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David Skelton: Cameron needs a plan to appeal to the North

SkeltonDavid Skelton is Deputy Director and Head of Research at Policy Exchange.  He was born and brought up in Consett, County Durham.

Gaining permission to be listened to

 A key element of Conservative modernisation was that the party should put themselves in a position where the party gained permission, from the voters, to be listened to.  Many in the North are still not listening to the Conservatives.  And the Tories must take steps to change that.

A start would be for Conservatives to acknowledge the historical reasons that have created a cultural anti-Toryism in parts of the North, where many still associate Conservatives with deindustrialisation, unemployment and the social problems that followed in their wake.

Dealing with this might include a vocal realisation from Conservative politicians that, whilst economic changes were necessary, social consequences of those changes damaged communities and social cohesion.  Whilst Conservatives have issued a mea culpa around policies towards gay people and other groups, gaining them greater credibility within those communities, they have still to address discontent in the North. 

Such a move can only go so far.  Addressing past issues is important, but far less important than proposing solutions for social and economic problems facing the North.

Empathising with Northern voters

Conservative strategists also need to consider addressing the fact that, despite a series of changes, the Party still looks and sounds like a Southern party.  Despite the presence of William Hague and Eric Pickles in the Cabinet, the Government still has a gilded, mainly Southern feel.

Polls show that the Conservatives are still viewed as a “party of the rich” - this perception is particularly damaging in many parts of the North.  The Conservatives must look to broaden their social base, so that people in the North can identify and relate with those representing the Party.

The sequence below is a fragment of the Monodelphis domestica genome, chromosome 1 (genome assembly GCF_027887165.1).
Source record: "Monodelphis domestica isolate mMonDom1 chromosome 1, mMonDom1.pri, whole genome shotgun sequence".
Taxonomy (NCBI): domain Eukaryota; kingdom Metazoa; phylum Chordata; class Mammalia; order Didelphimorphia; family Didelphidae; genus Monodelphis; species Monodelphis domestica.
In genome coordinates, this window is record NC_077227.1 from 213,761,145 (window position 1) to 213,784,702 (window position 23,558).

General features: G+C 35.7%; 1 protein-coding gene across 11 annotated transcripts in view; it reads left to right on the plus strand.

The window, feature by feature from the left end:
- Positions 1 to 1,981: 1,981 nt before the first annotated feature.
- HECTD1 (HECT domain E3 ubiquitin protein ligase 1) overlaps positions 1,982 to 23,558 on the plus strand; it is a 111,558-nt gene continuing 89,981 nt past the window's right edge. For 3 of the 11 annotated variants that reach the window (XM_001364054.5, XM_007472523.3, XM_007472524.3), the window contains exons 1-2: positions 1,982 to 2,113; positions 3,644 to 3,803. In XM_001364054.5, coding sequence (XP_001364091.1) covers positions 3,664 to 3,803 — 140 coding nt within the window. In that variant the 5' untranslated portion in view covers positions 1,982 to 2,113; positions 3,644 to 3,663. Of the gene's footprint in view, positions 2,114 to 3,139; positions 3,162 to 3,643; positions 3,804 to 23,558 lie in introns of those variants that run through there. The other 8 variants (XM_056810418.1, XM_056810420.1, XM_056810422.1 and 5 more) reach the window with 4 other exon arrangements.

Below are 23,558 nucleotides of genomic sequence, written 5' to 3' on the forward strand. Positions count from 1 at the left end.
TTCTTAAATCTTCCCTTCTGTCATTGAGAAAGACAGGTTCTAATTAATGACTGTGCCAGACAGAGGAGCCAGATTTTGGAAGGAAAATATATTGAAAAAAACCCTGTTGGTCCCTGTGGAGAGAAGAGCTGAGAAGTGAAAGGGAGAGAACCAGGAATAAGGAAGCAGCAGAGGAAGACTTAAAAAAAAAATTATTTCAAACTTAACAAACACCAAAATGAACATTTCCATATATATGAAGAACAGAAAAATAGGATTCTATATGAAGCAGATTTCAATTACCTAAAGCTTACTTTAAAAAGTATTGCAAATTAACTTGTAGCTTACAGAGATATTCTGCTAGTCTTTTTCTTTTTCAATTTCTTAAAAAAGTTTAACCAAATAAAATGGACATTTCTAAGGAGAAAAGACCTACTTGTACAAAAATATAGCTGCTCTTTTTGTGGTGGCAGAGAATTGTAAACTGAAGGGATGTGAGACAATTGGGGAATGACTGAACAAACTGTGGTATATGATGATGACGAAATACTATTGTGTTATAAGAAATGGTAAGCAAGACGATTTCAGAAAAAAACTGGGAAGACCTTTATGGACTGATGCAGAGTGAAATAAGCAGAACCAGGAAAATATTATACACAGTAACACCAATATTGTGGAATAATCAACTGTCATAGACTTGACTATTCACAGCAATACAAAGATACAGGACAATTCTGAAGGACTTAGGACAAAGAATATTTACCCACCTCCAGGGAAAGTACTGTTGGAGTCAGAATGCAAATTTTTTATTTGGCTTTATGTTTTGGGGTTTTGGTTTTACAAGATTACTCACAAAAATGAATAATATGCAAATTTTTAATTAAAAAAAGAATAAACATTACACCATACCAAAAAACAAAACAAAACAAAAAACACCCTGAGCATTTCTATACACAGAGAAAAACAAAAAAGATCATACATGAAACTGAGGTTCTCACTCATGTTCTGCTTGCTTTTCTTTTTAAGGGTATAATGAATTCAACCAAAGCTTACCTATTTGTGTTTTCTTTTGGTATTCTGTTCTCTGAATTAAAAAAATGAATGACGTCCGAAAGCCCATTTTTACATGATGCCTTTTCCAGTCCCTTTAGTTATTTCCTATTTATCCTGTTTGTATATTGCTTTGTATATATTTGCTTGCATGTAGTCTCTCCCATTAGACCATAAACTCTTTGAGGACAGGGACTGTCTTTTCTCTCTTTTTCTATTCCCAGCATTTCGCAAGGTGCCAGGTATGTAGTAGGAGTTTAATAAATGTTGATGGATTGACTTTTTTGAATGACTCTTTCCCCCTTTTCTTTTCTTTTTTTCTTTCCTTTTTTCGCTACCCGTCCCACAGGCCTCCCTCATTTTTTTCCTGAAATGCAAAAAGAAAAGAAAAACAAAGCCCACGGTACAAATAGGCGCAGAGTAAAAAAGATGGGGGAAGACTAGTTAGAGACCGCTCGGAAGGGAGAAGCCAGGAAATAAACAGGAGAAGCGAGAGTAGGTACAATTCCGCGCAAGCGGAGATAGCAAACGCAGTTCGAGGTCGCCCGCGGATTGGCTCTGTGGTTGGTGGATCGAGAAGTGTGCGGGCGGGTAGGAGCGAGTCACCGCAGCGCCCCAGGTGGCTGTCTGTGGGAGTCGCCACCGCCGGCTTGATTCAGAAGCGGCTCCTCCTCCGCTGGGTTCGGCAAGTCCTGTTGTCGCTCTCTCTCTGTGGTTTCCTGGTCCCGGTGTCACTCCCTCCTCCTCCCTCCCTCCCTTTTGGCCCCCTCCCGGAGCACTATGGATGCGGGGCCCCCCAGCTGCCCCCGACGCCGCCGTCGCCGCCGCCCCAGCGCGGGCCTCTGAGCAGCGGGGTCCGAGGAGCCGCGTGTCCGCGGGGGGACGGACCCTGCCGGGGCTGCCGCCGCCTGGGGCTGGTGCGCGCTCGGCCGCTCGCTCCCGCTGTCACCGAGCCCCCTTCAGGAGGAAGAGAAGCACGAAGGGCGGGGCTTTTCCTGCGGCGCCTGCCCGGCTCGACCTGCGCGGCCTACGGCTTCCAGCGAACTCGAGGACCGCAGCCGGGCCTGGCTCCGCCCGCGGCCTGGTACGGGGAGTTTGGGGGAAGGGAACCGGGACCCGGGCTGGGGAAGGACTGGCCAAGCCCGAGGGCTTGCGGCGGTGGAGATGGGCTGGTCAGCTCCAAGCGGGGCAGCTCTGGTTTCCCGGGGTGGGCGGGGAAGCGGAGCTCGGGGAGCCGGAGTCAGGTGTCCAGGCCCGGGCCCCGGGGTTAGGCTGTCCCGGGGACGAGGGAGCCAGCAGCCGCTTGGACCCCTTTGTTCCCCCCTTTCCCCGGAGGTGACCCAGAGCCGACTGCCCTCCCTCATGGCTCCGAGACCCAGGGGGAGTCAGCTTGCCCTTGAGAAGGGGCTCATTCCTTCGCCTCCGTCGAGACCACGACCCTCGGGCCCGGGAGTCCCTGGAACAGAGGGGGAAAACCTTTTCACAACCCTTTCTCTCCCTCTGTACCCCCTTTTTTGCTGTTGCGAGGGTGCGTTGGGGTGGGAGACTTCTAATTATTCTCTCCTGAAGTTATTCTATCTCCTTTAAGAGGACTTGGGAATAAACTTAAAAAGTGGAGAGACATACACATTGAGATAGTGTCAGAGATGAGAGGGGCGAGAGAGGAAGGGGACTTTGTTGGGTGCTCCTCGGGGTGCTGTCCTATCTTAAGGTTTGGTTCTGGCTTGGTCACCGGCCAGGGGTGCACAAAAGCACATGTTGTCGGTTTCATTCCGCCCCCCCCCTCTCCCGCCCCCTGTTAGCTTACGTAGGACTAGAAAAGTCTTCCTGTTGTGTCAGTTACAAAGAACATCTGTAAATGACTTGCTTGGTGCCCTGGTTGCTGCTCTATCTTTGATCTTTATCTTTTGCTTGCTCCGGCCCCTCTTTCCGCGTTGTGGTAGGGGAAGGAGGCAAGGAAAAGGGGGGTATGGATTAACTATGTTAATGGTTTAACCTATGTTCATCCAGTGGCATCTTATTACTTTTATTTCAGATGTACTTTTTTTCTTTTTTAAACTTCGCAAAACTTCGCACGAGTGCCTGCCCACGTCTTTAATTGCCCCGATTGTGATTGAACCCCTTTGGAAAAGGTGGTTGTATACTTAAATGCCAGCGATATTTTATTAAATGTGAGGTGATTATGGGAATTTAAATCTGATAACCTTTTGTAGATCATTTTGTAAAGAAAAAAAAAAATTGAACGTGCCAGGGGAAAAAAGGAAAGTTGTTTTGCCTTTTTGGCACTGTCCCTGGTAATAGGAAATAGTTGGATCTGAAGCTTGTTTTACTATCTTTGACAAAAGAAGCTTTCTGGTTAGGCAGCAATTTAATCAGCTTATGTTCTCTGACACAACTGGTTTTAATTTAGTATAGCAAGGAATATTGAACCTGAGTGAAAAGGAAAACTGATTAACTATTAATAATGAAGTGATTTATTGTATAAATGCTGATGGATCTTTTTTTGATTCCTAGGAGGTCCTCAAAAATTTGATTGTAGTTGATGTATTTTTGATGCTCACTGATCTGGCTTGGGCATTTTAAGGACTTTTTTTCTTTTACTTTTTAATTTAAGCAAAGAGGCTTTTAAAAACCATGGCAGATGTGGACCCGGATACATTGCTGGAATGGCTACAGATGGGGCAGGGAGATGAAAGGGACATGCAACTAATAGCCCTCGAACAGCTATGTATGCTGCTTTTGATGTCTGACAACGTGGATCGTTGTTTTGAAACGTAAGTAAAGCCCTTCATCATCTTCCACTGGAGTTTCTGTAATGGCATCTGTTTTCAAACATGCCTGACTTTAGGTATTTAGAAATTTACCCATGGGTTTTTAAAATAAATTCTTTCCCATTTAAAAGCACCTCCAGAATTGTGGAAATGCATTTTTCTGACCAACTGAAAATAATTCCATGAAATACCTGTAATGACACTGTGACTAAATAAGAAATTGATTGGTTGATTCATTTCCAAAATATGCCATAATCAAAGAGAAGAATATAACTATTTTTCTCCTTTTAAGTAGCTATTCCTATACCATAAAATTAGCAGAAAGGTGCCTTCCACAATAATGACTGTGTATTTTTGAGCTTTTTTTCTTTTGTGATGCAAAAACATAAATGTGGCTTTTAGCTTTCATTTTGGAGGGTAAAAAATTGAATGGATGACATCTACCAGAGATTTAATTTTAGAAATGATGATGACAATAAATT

Policies focused on the North

The Government can also take proactive policy steps for the North.  It needs to make clear that it understands that the North has unique challenges, which require unique solutions.  An added headache for Conservatives is that the North is more dependent than other parts of the country on public sector jobs and, as such, is likely to be impacted most by public spending cuts.

Efforts to deliver growth and create private sector jobs must be redoubled in the North and the Conservatives must go out of their way to emphasise particular steps being taken to create jobs in the North.  They must make clear that they aren’t prepared to accept high unemployment and are taking real measures to encourage private sector job creation.  Measures to reform welfare, enhance state education and cut energy bills could also play well with lower and middle income earners in the North.

For some in the Conservative Party, the North still represents an electoral no-go area.  Such a view leaves the party hamstrung and facing an uphill electoral climb at each election.  They should not accept that continuing to struggle in the North is inevitable.  The Conservatives must do more to properly address reasons for past poor performance in the North and set out positive reasons for Northern voters to back the party.


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